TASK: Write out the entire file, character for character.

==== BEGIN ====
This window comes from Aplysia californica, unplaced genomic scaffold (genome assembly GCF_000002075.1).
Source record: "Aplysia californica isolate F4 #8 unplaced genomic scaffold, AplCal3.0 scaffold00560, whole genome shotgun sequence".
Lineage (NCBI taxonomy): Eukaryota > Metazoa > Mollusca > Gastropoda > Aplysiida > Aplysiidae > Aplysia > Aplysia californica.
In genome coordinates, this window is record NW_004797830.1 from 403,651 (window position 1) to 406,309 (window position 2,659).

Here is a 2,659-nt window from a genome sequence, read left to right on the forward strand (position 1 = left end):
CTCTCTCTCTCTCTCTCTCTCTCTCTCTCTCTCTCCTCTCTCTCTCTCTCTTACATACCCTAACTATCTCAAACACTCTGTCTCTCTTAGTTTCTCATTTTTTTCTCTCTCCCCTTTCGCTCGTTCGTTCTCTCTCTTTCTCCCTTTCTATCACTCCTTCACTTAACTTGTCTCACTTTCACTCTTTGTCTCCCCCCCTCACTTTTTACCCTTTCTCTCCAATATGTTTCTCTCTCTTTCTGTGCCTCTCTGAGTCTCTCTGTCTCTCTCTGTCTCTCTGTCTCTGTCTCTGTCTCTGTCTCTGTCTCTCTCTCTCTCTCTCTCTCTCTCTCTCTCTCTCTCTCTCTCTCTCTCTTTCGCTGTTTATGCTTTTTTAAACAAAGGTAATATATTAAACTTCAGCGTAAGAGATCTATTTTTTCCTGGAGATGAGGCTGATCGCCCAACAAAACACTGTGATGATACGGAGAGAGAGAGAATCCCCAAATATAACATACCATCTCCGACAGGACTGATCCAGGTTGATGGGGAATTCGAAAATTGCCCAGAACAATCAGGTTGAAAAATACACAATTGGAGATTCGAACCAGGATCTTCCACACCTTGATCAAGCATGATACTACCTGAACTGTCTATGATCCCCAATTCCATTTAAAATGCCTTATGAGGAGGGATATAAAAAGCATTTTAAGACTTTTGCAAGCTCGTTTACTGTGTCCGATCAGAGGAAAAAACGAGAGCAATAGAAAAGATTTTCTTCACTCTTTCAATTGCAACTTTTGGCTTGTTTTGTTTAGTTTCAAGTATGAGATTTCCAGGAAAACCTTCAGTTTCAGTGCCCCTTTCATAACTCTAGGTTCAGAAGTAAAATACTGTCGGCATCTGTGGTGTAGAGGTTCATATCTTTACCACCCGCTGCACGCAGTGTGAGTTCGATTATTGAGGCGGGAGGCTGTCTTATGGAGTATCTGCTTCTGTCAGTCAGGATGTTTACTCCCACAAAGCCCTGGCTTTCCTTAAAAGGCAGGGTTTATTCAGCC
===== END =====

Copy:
This window comes from Aplysia californica, unplaced genomic scaffold (genome assembly GCF_000002075.1).
Source record: "Aplysia californica isolate F4 #8 unplaced genomic scaffold, AplCal3.0 scaffold00560, whole genome shotgun sequence".
Lineage (NCBI taxonomy): Eukaryota > Metazoa > Mollusca > Gastropoda > Aplysiida > Aplysiidae > Aplysia > Aplysia californica.
In genome coordinates, this window is record NW_004797830.1 from 403,651 (window position 1) to 406,309 (window position 2,659).

Here is a 2,659-nt window from a genome sequence, read left to right on the forward strand (position 1 = left end):
CTCTCTCTCTCTCTCTCTCTCTCTCTCTCTCTCTCCTCTCTCTCTCTCTCTTACATACCCTAACTATCTCAAACACTCTGTCTCTCTTAGTTTCTCATTTTTTTCTCTCTCCCCTTTCGCTCGTTCGTTCTCTCTCTTTCTCCCTTTCTATCACTCCTTCACTTAACTTGTCTCACTTTCACTCTTTGTCTCCCCCCCTCACTTTTTACCCTTTCTCTCCAATATGTTTCTCTCTCTTTCTGTGCCTCTCTGAGTCTCTCTGTCTCTCTCTGTCTCTCTGTCTCTGTCTCTGTCTCTGTCTCTGTCTCTCTCTCTCTCTCTCTCTCTCTCTCTCTCTCTCTCTCTCTCTCTCTCTTTCGCTGTTTATGCTTTTTTAAACAAAGGTAATATATTAAACTTCAGCGTAAGAGATCTATTTTTTCCTGGAGATGAGGCTGATCGCCCAACAAAACACTGTGATGATACGGAGAGAGAGAGAATCCCCAAATATAACATACCATCTCCGACAGGACTGATCCAGGTTGATGGGGAATTCGAAAATTGCCCAGAACAATCAGGTTGAAAAATACACAATTGGAGATTCGAACCAGGATCTTCCACACCTTGATCAAGCATGATACTACCTGAACTGTCTATGATCCCCAATTCCATTTAAAATGCCTTATGAGGAGGGATATAAAAAGCATTTTAAGACTTTTGCAAGCTCGTTTACTGTGTCCGATCAGAGGAAAAAACGAGAGCAATAGAAAAGATTTTCTTCACTCTTTCAATTGCAACTTTTGGCTTGTTTTGTTTAGTTTCAAGTATGAGATTTCCAGGAAAACCTTCAGTTTCAGTGCCCCTTTCATAACTCTAGGTTCAGAAGTAAAATACTGTCGGCATCTGTGGTGTAGAGGTTCATATCTTTACCACCCGCTGCACGCAGTGTGAGTTCGATTATTGAGGCGGGAGGCTGTCTTATGGAGTATCTGCTTCTGTCAGTCAGGATGTTTACTCCCACAAAGCCCTGGCTTTCCTTAAAAGGCAGGGTTTATTCAGCC